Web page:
Farming practices and interventions that sequester and store carbon in agricultural soils can significantly contribute to climate change mitigation, as well as support farmer’s adaptation to increasing frequency of extreme events, droughts and floods. Development of policy, as well as modelling the impact of different policy scenarios (as used e.g. in IPCC AR6) necessitate a good evidence base about the current quantity and pattern of soil carbon in agricultural soils.
The aim of this PhD studentship would be to significantly improve on the accuracy of EU-wide mapping of topsoil organic carbon content. For comparison, the current state-of-the-art map produced by the European Commission Joint Research Centre (JRC) explains only 21% of the variance in mineral soils and 6% in organic soils (Brogniez et al. Eur. J. Soil Sci. 2014). The JRC map was produced using LUCAS (land use & coverage area frame survey) soil survey data from 2009, whereas the more recent LUCAS soil survey in 2018 used improved protocols (measuring soil bulk density) and has ready-to-go spatial framework for analysis using Copernicus satellites, specifically Sentienl-2 (see Figure 1).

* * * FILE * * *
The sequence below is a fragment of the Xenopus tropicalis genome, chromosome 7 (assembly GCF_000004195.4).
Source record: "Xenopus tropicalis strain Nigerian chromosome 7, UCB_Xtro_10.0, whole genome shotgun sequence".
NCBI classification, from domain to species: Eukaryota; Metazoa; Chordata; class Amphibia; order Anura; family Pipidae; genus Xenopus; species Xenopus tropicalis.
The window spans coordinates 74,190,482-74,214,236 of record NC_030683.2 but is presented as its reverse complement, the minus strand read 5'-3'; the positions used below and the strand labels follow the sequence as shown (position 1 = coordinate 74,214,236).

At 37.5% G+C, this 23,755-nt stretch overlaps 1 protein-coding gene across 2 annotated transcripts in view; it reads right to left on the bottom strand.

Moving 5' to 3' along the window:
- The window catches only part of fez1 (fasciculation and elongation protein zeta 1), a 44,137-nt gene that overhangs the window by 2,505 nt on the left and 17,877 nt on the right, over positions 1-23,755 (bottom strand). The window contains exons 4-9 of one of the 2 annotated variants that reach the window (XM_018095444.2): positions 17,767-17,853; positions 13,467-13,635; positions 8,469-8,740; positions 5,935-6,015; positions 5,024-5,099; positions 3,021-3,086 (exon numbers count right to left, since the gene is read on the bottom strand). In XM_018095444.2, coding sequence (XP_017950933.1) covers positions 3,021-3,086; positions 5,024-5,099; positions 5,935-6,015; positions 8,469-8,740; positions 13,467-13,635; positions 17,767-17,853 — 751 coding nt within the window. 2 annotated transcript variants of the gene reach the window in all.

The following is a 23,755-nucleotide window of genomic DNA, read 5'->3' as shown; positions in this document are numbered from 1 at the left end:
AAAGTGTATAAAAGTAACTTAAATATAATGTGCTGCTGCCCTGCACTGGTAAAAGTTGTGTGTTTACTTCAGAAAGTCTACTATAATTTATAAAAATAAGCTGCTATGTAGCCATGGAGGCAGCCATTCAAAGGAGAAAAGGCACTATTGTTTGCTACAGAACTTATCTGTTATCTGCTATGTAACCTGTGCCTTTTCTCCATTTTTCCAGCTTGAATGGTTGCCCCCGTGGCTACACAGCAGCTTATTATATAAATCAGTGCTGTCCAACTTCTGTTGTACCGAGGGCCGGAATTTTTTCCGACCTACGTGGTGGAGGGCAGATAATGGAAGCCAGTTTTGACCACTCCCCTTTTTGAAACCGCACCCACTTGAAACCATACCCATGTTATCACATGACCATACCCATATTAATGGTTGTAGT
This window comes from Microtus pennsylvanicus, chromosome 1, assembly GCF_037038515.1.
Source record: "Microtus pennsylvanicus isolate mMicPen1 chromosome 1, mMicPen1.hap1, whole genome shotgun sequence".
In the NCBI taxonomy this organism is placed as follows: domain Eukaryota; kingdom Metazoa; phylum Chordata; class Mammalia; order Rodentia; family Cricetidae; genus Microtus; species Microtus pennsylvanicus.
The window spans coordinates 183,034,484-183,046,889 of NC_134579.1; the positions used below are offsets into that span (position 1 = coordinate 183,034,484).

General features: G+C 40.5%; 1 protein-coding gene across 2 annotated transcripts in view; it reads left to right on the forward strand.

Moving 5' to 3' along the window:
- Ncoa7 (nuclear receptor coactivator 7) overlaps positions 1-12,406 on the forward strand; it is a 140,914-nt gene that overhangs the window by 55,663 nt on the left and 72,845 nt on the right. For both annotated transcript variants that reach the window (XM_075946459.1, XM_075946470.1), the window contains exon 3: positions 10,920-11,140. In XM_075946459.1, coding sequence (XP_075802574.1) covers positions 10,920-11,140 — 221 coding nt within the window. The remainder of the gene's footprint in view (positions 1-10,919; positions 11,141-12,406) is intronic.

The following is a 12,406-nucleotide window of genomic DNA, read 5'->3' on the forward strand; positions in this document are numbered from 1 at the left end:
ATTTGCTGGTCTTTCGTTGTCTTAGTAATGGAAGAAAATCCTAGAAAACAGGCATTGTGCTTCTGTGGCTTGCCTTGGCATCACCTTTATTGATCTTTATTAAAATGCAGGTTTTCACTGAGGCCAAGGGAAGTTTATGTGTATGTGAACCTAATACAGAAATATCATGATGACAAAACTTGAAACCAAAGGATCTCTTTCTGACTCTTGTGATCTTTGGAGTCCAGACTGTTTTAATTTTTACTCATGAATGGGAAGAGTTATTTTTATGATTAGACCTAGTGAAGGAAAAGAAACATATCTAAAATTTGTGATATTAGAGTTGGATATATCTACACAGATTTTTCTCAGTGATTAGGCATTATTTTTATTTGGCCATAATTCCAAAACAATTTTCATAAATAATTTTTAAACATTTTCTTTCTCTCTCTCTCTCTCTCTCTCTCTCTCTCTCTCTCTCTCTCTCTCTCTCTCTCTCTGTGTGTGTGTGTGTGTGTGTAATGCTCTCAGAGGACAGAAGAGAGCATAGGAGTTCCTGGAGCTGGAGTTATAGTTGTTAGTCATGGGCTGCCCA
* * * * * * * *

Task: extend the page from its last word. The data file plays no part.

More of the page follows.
Specifically, the following objectives will be explored:
- Adapting methods developed for Landsat satellite (e.g. Dematte et al. Sci. Reports, 10, 4461 2020) to produce bare soil reflectance maps using Sentinel-2.
- Using machine learning and/or generalized regression models to predict LUCAS topsoil carbon content from bare soil spectra (cf. Sorenson et al. Geoderma 401, 115316 2021).
- Produce a new European-wide topsoil carbon content map, including uncertainty.
- Analyse patterns of soil carbon content for different pedo-climatic regions of Europe and for various arable crops/rotations.
The project will combine optical imagery from Sentinel-2, topsoil data from >2000 sites collected in LUCAS 2018 soon-to-be-published by JRC (Arwyn Jones/JRC-Ispra, personal communication) and advanced statistical analysis and/or machine learning (e.g. Random Forest regression) using Google Earth Engine. The potential to use SAR satellite data from Sentinel-1 and/or SMAP will be explored to correct for surface roughness, crop residue (non-photosynthetic vegetation) and soil moisture – all impacting bare soil reflectance mapping from multispectral sensors.